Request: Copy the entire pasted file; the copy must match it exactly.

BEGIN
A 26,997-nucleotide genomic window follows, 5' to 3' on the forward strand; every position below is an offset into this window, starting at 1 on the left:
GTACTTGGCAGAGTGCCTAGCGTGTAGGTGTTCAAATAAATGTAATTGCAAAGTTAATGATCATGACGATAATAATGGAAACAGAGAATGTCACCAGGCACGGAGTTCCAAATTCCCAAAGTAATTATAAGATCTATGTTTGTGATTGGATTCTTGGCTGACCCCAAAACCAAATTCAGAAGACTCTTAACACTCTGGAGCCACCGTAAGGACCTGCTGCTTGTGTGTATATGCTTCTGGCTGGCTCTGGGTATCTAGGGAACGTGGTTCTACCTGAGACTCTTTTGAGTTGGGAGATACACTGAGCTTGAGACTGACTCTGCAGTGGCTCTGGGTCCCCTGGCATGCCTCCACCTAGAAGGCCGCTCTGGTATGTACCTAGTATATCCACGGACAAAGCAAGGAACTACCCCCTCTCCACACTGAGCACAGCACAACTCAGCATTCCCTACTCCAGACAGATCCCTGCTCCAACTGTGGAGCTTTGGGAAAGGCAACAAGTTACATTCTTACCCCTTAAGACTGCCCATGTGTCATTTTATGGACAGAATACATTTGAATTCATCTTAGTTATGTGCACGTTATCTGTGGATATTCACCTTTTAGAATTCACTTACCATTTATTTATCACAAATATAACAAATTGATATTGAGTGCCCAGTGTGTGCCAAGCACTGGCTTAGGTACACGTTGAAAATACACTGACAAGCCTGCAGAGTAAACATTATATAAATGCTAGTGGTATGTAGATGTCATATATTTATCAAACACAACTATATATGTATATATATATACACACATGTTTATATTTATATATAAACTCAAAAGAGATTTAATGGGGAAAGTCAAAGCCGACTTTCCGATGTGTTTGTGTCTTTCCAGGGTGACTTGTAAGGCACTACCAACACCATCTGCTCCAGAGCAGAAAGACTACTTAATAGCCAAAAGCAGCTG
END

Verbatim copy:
A 26,997-nucleotide genomic window follows, 5' to 3' on the forward strand; every position below is an offset into this window, starting at 1 on the left:
GTACTTGGCAGAGTGCCTAGCGTGTAGGTGTTCAAATAAATGTAATTGCAAAGTTAATGATCATGACGATAATAATGGAAACAGAGAATGTCACCAGGCACGGAGTTCCAAATTCCCAAAGTAATTATAAGATCTATGTTTGTGATTGGATTCTTGGCTGACCCCAAAACCAAATTCAGAAGACTCTTAACACTCTGGAGCCACCGTAAGGACCTGCTGCTTGTGTGTATATGCTTCTGGCTGGCTCTGGGTATCTAGGGAACGTGGTTCTACCTGAGACTCTTTTGAGTTGGGAGATACACTGAGCTTGAGACTGACTCTGCAGTGGCTCTGGGTCCCCTGGCATGCCTCCACCTAGAAGGCCGCTCTGGTATGTACCTAGTATATCCACGGACAAAGCAAGGAACTACCCCCTCTCCACACTGAGCACAGCACAACTCAGCATTCCCTACTCCAGACAGATCCCTGCTCCAACTGTGGAGCTTTGGGAAAGGCAACAAGTTACATTCTTACCCCTTAAGACTGCCCATGTGTCATTTTATGGACAGAATACATTTGAATTCATCTTAGTTATGTGCACGTTATCTGTGGATATTCACCTTTTAGAATTCACTTACCATTTATTTATCACAAATATAACAAATTGATATTGAGTGCCCAGTGTGTGCCAAGCACTGGCTTAGGTACACGTTGAAAATACACTGACAAGCCTGCAGAGTAAACATTATATAAATGCTAGTGGTATGTAGATGTCATATATTTATCAAACACAACTATATATGTATATATATATACACACATGTTTATATTTATATATAAACTCAAAAGAGATTTAATGGGGAAAGTCAAAGCCGACTTTCCGATGTGTTTGTGTCTTTCCAGGGTGACTTGTAAGGCACTACCAACACCATCTGCTCCAGAGCAGAAAGACTACTTAATAGCCAAAAGCAGCTG